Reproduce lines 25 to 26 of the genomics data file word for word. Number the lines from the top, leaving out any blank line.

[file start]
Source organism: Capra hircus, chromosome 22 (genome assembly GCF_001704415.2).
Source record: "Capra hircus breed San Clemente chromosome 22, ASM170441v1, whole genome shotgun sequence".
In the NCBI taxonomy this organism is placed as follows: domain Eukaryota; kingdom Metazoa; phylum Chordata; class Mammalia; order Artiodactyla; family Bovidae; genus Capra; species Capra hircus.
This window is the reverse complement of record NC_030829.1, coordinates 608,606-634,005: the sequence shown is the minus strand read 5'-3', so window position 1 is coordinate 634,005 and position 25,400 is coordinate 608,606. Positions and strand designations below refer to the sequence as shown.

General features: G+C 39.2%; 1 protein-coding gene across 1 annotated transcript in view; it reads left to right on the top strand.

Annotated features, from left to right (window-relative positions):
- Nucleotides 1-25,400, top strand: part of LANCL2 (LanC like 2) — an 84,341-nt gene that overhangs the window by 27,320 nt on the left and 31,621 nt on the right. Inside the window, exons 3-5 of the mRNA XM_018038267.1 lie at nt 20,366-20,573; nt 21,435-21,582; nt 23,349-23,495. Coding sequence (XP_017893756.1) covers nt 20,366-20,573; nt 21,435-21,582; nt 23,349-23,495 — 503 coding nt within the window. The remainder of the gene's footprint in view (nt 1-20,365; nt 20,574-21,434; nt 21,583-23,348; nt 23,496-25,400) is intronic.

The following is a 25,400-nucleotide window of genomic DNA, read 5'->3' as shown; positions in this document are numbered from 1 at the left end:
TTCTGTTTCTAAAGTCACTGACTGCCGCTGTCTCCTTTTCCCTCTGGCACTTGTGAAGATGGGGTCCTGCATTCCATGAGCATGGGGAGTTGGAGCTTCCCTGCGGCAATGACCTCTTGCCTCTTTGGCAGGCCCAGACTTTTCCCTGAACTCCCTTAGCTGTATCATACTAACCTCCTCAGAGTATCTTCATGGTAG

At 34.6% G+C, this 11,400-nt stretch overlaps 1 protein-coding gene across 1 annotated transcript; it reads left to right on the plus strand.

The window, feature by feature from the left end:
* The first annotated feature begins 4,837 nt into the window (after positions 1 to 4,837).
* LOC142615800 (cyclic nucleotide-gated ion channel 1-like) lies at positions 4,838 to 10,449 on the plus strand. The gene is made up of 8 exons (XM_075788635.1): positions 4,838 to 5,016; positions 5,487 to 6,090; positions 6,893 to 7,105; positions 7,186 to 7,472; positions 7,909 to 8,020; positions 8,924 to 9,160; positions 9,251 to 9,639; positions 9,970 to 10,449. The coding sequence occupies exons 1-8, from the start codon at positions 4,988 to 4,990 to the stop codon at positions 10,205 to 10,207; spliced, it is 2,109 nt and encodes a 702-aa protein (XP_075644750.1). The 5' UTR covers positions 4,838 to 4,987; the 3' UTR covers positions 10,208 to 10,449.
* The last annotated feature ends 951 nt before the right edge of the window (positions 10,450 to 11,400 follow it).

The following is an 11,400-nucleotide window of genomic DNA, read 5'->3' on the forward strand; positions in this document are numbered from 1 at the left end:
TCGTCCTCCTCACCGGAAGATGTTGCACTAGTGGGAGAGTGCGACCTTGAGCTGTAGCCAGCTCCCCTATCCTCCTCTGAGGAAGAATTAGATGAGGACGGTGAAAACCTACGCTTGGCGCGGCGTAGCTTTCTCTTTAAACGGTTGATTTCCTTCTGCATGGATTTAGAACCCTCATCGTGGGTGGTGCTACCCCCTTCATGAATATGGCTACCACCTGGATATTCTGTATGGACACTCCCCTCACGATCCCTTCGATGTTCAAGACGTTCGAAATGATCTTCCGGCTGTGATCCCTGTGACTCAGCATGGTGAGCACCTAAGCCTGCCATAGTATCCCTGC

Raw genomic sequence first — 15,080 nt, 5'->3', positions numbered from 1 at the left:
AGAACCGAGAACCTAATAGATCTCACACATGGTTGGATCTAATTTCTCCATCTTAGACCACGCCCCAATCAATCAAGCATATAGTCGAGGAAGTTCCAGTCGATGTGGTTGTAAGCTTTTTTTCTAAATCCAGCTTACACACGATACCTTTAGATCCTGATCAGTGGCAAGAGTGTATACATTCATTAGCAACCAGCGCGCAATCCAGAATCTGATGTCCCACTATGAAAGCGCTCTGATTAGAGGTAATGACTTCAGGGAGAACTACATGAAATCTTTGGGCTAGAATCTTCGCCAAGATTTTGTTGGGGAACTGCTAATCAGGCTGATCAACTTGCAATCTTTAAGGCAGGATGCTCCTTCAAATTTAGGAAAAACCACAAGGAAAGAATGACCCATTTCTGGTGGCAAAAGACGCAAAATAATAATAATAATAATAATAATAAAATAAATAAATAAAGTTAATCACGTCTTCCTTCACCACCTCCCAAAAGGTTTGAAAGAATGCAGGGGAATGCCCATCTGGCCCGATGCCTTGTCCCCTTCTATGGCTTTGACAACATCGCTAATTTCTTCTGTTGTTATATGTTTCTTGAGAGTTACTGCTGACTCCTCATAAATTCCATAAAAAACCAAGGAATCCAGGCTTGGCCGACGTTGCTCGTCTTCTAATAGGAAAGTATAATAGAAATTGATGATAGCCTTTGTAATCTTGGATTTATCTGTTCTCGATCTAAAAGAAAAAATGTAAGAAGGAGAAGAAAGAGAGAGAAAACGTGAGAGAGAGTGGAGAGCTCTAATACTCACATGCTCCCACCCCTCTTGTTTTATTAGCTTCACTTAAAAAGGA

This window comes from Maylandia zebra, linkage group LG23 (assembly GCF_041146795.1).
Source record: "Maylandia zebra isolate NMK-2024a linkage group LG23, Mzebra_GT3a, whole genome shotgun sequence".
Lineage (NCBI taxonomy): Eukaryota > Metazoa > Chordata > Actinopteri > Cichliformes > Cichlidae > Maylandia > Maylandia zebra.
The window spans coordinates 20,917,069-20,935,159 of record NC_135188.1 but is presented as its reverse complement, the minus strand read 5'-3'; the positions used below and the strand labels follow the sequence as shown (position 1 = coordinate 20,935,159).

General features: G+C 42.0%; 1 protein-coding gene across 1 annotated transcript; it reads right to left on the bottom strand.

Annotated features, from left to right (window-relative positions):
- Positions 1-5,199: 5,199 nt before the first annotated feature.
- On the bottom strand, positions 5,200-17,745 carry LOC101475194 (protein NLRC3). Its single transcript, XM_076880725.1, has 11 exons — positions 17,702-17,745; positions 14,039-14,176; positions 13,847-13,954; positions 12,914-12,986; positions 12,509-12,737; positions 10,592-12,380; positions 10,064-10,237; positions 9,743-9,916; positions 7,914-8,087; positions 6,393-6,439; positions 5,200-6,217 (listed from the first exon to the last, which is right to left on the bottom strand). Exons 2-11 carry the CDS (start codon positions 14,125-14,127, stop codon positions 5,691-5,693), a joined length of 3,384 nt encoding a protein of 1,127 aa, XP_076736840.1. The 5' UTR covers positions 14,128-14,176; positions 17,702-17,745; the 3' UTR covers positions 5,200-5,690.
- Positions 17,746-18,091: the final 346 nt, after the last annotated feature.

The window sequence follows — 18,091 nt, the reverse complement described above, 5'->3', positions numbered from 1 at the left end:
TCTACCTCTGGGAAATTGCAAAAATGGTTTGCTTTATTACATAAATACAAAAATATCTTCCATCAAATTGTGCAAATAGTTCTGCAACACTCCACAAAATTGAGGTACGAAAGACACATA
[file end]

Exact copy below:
- Positions 1-5,199: 5,199 nt before the first annotated feature.
- On the bottom strand, positions 5,200-17,745 carry LOC101475194 (protein NLRC3). Its single transcript, XM_076880725.1, has 11 exons — positions 17,702-17,745; positions 14,039-14,176; positions 13,847-13,954; positions 12,914-12,986; positions 12,509-12,737; positions 10,592-12,380; positions 10,064-10,237; positions 9,743-9,916; positions 7,914-8,087; positions 6,393-6,439; positions 5,200-6,217 (listed from the first exon to the last, which is right to left on the bottom strand). Exons 2-11 carry the CDS (start codon positions 14,125-14,127, stop codon positions 5,691-5,693), a joined length of 3,384 nt encoding a protein of 1,127 aa, XP_076736840.1. The 5' UTR covers positions 14,128-14,176; positions 17,702-17,745; the 3' UTR covers positions 5,200-5,690.